THIS weekend the foot soldiers of political parties will lob flash grenades at their rivals waiting for the phoney war to end and the declaration of the General Election on Tuesday.
All leave for the envelope-stuffing infantry has been cancelled while they wait for opinions polls in Sunday newspapers that will set a benchmark for the first phase of their campaigns.
The party bosses will not be surprised by the results because they have been commissioning their own polls for months and have a general idea of the way the public is moving.
But these battle-hardened campaign veterans are superstitious too, and the information is only shared on a need-to-know basis.
For all their dutiful nods to the science of statistics, all of them believe that luck can change and alter voting intentions through the three weeks of a campaign.
Every unforced error, each stroke of fortune and misfortune will be scrutinised, with their gaffes and their effect in the opinion polls studied like long-lost scriptures.
Politicians and their enablers are mesmerised by fluctuating opinion polls in the same way as bond traders are hypnotised by their vacillating screens.
Last night, the body politic was consuming itself and gorging on rumours and endless speculation.
Is Fine Gael eating into the Labour Party's share of the middle-class vote because of their tax policies? After all, Enda Kenny's team promises to keep taxes low while Eamon Gilmore's will raise them.
If opinion polls confirm this, will Labour's criticism of Fine Gael include raising questions about their leader to undermine a vulnerable Enda Kenny?
Will Micheal Martin try to exploit the rift between the potential coalition partners by upping his offer to prop up a Fine Gael government that excludes Labour?
Will the new leader give a short-term boost to Fianna Fail's popularity -- or will it remain flat in what finance dealers call a dead cat bounce? Is Sinn Fein on a surge? Why would Fianna Fail be targeting them if their private polls were not flashing red alerts on Sinn Fein?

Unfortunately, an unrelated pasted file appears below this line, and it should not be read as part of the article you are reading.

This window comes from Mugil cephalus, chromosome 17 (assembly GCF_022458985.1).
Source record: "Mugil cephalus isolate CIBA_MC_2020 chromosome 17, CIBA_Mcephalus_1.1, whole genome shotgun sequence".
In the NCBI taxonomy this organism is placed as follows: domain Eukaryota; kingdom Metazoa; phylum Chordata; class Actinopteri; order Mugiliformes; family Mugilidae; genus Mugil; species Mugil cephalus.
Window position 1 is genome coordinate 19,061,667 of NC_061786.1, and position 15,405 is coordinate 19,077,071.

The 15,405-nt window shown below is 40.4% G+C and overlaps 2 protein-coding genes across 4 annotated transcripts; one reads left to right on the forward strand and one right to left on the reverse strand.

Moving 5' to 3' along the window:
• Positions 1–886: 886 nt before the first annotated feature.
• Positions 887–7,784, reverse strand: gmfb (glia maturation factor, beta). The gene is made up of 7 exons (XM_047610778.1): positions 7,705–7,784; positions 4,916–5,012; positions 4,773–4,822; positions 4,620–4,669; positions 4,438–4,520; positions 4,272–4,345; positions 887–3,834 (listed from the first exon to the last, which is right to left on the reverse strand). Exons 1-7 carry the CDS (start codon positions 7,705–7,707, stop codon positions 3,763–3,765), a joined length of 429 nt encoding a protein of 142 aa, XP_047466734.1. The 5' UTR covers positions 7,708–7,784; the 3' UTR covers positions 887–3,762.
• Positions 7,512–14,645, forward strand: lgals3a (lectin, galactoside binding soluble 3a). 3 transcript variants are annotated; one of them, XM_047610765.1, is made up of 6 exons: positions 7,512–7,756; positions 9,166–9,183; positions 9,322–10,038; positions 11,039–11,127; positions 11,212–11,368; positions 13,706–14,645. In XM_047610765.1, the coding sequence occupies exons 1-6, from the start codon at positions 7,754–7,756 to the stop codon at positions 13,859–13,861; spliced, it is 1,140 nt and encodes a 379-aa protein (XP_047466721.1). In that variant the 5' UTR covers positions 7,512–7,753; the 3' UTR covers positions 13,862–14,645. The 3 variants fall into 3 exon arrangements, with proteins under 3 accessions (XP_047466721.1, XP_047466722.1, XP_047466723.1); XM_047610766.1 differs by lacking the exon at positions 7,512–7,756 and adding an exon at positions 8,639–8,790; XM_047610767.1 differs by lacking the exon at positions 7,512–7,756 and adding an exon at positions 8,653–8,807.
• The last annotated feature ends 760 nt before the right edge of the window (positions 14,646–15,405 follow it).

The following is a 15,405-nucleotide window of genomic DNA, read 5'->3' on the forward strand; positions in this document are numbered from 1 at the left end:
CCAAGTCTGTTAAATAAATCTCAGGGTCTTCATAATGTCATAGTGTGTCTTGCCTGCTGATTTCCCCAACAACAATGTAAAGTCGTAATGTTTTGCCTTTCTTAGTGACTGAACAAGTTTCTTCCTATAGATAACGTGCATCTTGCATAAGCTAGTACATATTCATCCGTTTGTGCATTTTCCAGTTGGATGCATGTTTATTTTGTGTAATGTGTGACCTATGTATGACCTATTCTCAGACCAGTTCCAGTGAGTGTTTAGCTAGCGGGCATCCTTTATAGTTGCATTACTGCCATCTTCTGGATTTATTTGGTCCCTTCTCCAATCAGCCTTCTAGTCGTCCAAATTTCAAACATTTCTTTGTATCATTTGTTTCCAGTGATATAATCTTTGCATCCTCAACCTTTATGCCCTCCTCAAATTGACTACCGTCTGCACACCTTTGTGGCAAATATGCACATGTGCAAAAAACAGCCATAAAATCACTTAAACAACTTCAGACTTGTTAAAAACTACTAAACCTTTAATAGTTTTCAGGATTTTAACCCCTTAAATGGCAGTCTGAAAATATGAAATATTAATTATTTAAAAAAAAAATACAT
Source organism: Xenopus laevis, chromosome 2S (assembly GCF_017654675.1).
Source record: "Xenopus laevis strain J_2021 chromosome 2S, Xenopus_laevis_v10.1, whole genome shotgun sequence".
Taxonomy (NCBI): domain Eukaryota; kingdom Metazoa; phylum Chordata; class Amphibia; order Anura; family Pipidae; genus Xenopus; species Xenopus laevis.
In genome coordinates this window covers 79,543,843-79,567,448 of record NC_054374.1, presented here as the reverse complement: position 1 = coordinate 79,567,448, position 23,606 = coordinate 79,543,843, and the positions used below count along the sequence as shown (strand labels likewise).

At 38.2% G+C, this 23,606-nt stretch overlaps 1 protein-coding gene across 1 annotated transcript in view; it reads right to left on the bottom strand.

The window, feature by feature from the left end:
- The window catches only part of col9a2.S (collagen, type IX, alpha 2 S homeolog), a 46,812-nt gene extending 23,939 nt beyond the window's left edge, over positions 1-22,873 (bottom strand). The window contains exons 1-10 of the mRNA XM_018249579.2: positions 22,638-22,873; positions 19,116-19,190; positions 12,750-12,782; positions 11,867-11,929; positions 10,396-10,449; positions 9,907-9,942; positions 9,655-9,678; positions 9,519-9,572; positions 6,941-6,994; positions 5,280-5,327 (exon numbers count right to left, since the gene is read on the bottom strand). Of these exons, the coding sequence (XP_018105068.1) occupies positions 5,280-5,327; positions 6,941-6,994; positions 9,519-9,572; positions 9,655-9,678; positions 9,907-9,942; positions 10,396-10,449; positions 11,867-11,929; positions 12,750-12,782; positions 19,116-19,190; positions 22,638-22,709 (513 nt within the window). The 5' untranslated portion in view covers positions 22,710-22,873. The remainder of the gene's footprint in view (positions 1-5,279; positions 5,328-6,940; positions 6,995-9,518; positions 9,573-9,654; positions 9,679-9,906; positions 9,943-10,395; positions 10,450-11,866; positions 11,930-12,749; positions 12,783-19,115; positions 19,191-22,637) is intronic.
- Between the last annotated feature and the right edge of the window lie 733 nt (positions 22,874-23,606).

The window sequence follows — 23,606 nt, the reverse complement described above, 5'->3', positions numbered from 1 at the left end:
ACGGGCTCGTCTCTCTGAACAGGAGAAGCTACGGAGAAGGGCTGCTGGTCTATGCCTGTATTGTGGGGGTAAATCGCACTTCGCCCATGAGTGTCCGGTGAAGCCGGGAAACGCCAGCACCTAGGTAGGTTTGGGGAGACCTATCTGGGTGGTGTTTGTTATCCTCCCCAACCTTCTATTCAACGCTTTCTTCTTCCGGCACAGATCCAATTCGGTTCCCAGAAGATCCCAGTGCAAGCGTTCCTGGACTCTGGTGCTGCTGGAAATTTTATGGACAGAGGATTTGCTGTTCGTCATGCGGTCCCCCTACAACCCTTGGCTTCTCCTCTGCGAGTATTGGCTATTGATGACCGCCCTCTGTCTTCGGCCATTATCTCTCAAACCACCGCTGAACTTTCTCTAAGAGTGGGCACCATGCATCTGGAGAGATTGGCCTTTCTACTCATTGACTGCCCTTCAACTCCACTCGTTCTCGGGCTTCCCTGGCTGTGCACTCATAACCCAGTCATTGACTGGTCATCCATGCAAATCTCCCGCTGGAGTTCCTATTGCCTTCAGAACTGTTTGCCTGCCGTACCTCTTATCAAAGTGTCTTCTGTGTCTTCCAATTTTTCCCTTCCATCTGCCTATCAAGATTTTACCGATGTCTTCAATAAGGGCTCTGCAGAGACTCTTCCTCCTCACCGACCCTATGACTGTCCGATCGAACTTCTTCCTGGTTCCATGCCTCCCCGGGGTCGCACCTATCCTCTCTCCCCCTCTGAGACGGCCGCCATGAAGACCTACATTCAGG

Enough traditional Fianna Failers are said to be switching to Sinn Fein to cause serious concern, and Micheal Martin is salivating at the prospect of debating with Gerry Adams.
It was a disastrous week for Gerry Adams as the Sinn Fein leader was totally eclipsed by the party's rising star, Pearse Doherty.
The Greens are gloomy and their prospects grim after they limped away from government exhausted after threatening to walk so many times. The political pundits believe they are a gravely endangered species facing extinction in the Oireachtas after the polls close on February 25.
THE Independents are the unknown quantity and an eclectic bunch: from radical socialists to freebooting marketers, each variety could attract the support of disillusioned voters.
Will Enda Kenny face Eamon Gilmore and Micheal Martin for a leaders' debate in a television studio and ignore taunts of "coward" from his rivals and the media?
A five-way debate that would include the leaders of Sinn Fein and the Green Party with Mr Kenny, Mr Martin and Mr Gilmore would be both a technological and neurological challenge.
The coming four weeks of campaigning will culminate in what has been billed as one of the most important elections since the foundation of the State.
It is: and anyone who has a vote but doesn't use it is slapping their neighbour's face.